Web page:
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Germany like never before

Annika Zeitler / bf, hjhOctober 15, 2014

To commemorate the 25th anniversary of the fall of the Berlin Wall, the British Museum's "Germany: Memories of a Nation" exhibition offers food for thought to those who think they know Britain's one-time enemy.

The "Wir sind ein Volk" flag
An exhibited flag bearing the inscription, "Wir sind ein Volk" (We are one People)Image: Deutsches Historisches Museum

It's no secret that Germany doesn't have the best image in England. In covering international sporting or political events, British tabloids like to let the symbols of enmity with its 20th century rival resurface: tanks, guns and military uniforms. They serve as frequent reminders of the divided past between these two nations.

But the British Museum's "Germany: Memories of a Nation" exhibition makes a point of avoiding the clichés, instead offering many positive-minded pieces from the last 600 years in Germany history.

Opening the exhibition is a map of a reunified Germany in black, red and gold, bearing the words "Wir sind ein Volk" (We are one people). In 1989, demonstrators in East Berlin famously held a sign with the same message.

That version of the German flag is significant because of the special message it conveys, says Barrie Cook, curator of the exhibition. The poster is on loan from the German Historical Museum in Berlin. Cook says the organizers chose to use German unity as a starting point for the exhibition because many people can still remember the relevant events, having witnessed them personally.

A Meissen porcelain rhinoceros
In the exhibition, a porcelain rhinoceros, modeled after a template by Albrecht DürerImage: Staatliche Kunstsammlungen Dresden/Herbert Jaeger Nashorn/Ausschnitt

Mission: Changing perceptions

Germany is a new country, and a new country needs a new history, commented the director of the British Museum, Neil MacGregor, in an interview with "Radio Times." The Scottish-born director says he is on a mission to change the British perception of Germany - and encourage people to reflect on it.

That helps explain why a blue wetsuit is included in this look back at German history. The suit is emblematic of some East Germans' decision to try and escape to freedom not by climbing the Berlin Wall, but by navigating the Baltic Sea - despite fears of freezing to death or being shot.

Neil MacGregor
The British Museum's director Neil MacGregorImage: British Museum/Jason Bell

Guests may also wonder about a porcelain rhinoceros included in the showcase. The template for the sculpture stems from a 1515 creation by Renaissance artist Albrecht Dürer. MacGregor says the template is one of 10 objects that reflect modern Germany. Craftsmen and women at Dresden's famed Meissen porcelain manufactory create the rhinoceros based on Dürer's model, even though the artist never saw a rhinoceros himself. That didn't stop him, notes MacGregor, from creating a wonderfully detailed and charming version of the animal.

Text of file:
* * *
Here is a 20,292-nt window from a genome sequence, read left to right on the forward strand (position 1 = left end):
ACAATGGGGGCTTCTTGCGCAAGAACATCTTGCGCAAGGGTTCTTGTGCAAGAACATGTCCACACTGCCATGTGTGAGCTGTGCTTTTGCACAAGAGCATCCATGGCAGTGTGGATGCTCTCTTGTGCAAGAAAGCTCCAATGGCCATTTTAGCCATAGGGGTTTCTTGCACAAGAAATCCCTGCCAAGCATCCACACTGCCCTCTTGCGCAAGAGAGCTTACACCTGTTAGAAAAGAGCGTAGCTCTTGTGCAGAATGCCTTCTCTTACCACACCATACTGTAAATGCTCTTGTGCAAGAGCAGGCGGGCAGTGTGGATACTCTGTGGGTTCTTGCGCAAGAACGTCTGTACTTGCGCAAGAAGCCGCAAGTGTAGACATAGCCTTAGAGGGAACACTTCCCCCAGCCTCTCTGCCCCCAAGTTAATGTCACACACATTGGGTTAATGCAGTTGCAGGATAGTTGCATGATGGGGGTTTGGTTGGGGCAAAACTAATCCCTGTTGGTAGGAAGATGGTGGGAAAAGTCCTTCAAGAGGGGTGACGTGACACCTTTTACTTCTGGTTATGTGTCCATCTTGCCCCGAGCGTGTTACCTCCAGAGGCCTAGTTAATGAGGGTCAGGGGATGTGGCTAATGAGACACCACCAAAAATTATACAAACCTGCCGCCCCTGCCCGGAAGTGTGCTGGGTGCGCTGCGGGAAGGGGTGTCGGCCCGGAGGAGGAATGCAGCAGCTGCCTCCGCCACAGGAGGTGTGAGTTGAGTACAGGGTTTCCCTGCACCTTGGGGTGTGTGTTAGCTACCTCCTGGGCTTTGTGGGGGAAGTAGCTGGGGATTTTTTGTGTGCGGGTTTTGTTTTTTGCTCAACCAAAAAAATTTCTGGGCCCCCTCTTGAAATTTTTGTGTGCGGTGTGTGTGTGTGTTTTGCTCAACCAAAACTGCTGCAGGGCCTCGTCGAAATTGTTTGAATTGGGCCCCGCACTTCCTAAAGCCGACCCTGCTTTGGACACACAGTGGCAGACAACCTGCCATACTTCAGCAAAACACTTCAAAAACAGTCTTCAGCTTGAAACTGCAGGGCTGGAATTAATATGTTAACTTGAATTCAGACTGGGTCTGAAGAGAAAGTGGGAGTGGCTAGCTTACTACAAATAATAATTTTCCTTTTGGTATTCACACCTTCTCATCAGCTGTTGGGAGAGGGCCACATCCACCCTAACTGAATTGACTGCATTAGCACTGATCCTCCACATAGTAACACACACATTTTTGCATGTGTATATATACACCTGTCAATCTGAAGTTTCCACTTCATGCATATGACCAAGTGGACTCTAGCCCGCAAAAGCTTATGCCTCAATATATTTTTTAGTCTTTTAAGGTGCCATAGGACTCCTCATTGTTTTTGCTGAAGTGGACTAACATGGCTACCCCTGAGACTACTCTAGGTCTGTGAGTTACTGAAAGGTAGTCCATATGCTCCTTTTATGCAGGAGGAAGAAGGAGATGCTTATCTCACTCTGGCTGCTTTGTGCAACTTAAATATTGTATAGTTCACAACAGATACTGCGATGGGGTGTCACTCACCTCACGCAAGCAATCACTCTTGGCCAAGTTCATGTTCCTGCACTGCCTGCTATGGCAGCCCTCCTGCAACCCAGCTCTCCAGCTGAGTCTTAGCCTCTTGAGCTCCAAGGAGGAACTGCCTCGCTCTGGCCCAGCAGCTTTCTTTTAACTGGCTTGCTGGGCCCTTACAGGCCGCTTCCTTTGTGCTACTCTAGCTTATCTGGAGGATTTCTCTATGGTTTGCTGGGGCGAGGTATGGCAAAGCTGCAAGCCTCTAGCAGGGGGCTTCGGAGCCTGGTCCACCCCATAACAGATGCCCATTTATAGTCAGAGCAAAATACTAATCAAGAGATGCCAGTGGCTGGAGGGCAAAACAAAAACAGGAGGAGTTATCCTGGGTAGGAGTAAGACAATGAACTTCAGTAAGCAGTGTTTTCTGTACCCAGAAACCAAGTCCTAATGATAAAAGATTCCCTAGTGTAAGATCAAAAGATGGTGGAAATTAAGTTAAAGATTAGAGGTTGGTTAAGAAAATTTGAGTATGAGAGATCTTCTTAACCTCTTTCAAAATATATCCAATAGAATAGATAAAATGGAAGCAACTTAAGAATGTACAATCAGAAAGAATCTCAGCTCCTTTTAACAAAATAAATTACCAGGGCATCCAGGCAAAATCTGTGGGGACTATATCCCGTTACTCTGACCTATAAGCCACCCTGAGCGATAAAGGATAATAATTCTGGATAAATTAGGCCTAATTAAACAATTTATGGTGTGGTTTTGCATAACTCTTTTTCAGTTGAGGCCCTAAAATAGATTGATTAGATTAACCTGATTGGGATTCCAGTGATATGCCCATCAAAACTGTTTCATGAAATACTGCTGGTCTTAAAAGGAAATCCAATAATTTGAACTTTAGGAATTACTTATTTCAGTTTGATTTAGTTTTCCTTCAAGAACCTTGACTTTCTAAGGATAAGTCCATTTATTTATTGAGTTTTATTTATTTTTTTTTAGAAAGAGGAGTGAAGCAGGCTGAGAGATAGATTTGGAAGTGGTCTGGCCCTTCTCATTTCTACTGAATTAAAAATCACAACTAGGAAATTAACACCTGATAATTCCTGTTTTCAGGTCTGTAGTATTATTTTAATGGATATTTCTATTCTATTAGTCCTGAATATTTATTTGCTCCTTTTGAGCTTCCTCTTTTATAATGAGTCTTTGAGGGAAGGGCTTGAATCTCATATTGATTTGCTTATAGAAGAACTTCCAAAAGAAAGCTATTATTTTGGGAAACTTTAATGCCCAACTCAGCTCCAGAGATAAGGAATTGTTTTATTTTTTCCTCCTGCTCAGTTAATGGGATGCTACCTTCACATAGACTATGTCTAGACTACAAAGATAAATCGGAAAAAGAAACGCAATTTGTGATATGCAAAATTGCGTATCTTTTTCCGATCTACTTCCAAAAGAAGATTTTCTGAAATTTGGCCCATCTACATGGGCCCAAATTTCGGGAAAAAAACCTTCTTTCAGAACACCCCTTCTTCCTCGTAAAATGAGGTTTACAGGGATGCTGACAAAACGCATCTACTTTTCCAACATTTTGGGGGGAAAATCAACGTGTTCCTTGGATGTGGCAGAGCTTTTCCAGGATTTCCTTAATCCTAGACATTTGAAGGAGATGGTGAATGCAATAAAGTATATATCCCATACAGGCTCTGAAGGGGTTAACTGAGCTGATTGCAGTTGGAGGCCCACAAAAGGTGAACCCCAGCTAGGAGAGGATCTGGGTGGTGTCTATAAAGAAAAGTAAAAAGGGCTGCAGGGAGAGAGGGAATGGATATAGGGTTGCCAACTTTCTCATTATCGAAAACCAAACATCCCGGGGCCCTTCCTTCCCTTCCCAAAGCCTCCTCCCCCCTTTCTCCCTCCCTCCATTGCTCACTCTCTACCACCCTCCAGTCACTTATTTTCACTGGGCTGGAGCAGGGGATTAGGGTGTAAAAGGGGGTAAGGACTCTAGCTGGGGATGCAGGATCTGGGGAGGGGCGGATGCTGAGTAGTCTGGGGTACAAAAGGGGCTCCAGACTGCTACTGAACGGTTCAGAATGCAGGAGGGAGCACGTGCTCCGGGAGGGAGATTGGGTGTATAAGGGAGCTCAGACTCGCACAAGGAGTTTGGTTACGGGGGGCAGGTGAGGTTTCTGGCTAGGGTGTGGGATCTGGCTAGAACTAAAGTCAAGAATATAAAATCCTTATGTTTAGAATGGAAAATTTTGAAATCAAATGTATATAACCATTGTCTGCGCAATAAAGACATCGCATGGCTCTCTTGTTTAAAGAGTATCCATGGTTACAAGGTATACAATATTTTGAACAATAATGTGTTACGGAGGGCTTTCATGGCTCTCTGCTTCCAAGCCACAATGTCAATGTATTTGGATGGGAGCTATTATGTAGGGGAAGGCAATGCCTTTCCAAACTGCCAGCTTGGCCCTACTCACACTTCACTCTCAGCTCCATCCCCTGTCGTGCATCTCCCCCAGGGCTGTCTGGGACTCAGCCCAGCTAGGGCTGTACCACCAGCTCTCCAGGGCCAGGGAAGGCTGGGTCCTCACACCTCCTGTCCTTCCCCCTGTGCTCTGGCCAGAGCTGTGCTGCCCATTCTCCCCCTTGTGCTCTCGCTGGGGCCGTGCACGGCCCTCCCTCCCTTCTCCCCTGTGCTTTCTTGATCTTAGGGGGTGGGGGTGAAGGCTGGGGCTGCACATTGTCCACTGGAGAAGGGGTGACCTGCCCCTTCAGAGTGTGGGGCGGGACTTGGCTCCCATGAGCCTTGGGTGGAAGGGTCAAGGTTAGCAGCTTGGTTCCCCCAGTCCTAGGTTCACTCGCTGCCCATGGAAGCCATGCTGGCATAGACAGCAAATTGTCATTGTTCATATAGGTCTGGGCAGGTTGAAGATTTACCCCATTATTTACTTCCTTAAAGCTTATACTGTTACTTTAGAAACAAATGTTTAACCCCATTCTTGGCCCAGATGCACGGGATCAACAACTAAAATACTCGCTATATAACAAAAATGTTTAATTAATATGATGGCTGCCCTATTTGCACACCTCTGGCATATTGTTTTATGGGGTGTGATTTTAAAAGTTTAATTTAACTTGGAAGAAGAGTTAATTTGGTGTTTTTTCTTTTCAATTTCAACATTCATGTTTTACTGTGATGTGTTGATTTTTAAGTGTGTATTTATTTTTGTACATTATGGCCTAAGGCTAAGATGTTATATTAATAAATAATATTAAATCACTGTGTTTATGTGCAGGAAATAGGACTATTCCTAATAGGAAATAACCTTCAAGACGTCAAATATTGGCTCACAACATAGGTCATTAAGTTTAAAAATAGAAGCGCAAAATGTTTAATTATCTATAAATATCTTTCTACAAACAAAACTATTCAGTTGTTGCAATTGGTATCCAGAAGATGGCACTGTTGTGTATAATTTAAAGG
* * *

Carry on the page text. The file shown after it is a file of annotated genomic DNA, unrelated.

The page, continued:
All triumphs aside, the exhibition cannot disregard the darkest chapter in Germany's 20th century history. Curator Barrie Cook reflected on the difficulty of presenting the Holocaust in the exhibition - saying the experience of doing so as an outsider offered him insight into how difficult it must be for Germans themselves to grapple with this element of their past.

Max Lachnit's "Trümmerfrau" (The Rubble Woman)
Max Lachnit's "Trümmerfrau" (The Rubble Woman)Image: Estate of Max Lachnit

The exhibition includes a replica of the concentration camp gate from Buchenwald bearing its original inscription "Jedem das Seine," a bitterly cynical slogan that could be translated as, "To each, that which he deserves." The original gate was designed by a prisoner in the camp. Prior to his encampment, he had been a pupil of the Bauhaus school.

The reconstruction that began after 1945 is also a part of the exhibition. It includes Max Lachnit's colorful mosaic "The Trümmerfrau" (The Rubble Woman), made of hundreds of pieces of marble and basalt the artist collected from the rubble left behind in Dresden. Museum visitors can also experience the astronomical clock from inside the Strasbourg Cathedral. Though no longer part of Germany's territory, cities like Strasbourg, Basel, Kaliningrad or Prague are also featured at the British Museum.

Many of the exhibited items, which span five centuries of history, are on loan from German museums. Some of the displayed items are traveling outside of Germany for the first time. The exhibition concentrates on pieces that shape Germany's identity through to the present and showcase the country's history. Museum director MacGregor says having at least a sense of Germany's perspective is essential to understanding today's world.

German Bratwurst on a grill
A cliché or two is also on the agenda...Image: picture alliance/chromorange

Taking to the airwaves

MacGregor treads new ground with the exhibition in a number of ways, having partnered with BBC for a 30-part radio series. As of mid-September, the museum director has described a piece of German history on the air each week. Topics include the Brandenburg Gate, Gutenberg's printing press, the poet Johann Wolfgang von Goethe as well as the Volkswagen Beetle's cultural influence.

Of course, a few German clichés - including Bratwurst - have to be included. MacGregor talks about the myriad of German sausage choices, whose staggering variety he says can even compete with that of French cheeses.

The "Germany: Memories of a Nation" exhibition runs from October 16, 2014, to January 15, 2015.